Free Wheelie: Manatee returns to Blue Spring without tire around waist

Wildlife group doesn’t know how tire got off

Crews are trying to rescue a manatee with a tire stuck around its belly.

ORANGE CITY, Fla. – A manatee that a year ago was seen swimming around Blue Spring State Park with a bicycle tire cinching its waist has returned to the crystal clear waters free of the trap.

Officials from Save the Manatee Club said Friday they don’t know how the manatee managed to shake the tire lose but they mentioned that Wheelie, as the manatee was called by the public, was struck by a boat’s propeller in February and that strike cut and weakened the tire.

[TRENDING: Businesses could face COVID-19 fines | Biden to call for 100 days of mask-wearing | Video: High school football player attacks ref]

“Schwinn the manatee was both lucky and unlucky, as the propeller was only inches from potentially striking a lethal blow. Watercraft injuries remain the leading cause of manatee mortality. Schwinn’s story shows the resilience and strength manatees possess despite their many challenges,” the club said in a news release.

Also called Schwinn by researchers, the manatee now has deep scars around its midsection where the bike tire was once entangled.

Attempts were made in December 2019 to capture Wheelie since rescue crews believed the tire could pose a risk to the animal but those efforts were ultimately unsuccessful due to pollution and debris in the water as well as Wheelie’s evasive maneuvers to avoid research canoes and in-water biologists.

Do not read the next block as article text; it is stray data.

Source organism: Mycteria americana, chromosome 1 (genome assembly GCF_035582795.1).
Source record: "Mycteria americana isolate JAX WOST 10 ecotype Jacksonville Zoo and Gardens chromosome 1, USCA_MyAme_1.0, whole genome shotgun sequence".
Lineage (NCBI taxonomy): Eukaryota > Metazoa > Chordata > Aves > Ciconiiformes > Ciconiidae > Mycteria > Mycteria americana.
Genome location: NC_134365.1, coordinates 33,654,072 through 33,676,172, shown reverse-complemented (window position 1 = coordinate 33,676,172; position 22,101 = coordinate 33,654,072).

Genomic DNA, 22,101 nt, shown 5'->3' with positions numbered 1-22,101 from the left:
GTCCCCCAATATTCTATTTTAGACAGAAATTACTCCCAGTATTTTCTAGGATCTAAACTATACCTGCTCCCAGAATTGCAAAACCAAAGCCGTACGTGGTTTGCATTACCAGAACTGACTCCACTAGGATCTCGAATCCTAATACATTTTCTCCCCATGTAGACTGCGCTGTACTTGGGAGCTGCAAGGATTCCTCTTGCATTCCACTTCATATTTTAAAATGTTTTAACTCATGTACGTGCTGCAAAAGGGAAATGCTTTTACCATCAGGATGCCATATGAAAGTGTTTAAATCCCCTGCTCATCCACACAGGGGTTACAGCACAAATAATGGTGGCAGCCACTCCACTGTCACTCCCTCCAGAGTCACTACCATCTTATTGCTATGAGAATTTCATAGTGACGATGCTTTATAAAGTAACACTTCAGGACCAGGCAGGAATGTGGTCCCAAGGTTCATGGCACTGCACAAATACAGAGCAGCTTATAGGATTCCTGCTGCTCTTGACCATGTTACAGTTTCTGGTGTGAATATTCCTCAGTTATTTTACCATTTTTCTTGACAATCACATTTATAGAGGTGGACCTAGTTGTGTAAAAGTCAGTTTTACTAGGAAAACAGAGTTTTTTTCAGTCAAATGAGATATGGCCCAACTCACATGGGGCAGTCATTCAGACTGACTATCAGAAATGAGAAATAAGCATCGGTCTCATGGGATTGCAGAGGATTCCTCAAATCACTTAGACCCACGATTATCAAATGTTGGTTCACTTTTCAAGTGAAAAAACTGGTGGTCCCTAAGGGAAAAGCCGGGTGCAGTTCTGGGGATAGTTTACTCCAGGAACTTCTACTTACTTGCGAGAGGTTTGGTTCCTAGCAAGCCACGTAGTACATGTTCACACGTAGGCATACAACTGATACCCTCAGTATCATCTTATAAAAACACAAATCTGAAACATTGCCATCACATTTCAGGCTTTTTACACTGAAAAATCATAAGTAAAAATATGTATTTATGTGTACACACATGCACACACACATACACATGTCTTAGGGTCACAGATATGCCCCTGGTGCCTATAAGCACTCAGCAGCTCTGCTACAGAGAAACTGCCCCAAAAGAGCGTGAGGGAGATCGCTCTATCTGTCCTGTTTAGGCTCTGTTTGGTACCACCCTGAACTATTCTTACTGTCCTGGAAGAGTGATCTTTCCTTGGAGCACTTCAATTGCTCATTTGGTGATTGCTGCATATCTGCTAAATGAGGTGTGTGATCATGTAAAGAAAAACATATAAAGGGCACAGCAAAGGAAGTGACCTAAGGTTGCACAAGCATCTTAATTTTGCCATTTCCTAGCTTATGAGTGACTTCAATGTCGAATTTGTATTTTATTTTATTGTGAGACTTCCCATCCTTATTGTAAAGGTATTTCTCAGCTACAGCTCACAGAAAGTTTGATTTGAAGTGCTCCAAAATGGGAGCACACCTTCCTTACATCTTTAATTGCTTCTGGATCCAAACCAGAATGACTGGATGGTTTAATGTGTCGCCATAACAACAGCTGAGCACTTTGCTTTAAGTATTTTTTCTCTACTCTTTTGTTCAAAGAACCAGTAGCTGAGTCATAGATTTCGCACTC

Wheelie the manatee now has scars from where a bike tire was stuck around its waist. (Save the Manatee Club)

For now, the plan is to continue monitoring Wheelie closely. It’s unclear where the manatee spent its summer since it hadn’t been seen in months.

A cold front that moved in this week caused Wheelie and countless other manatees to migrate to the springs, where temperatures stay the same year-round. Sea cows can’t tolerate prolonged time in cold water.

Save the Manatee Club manatee research associate Cora Berchem first spotted Wheelie on Wednesday on an above-water livestreaming webcam. The sighting has since been confirmed by wildlife officials.

“The live webcams are not only great entertainment, but they’re also an excellent tool for our manatee sighting research and for monitoring aspects of the health status of manatees in the spring run,” Berchem said.

The club said it hopes Wheelie’s story serves as a reminder to properly dispose of trash, remove litter from waterways and watch out for wildlife, especially while boating.

Anyone who sees a sick, injured or entangled manatee is urged to call the Florida Fish and Wildlife Conservation Commission’s wildlife alert toll-free hotline at 1-888-404-3922.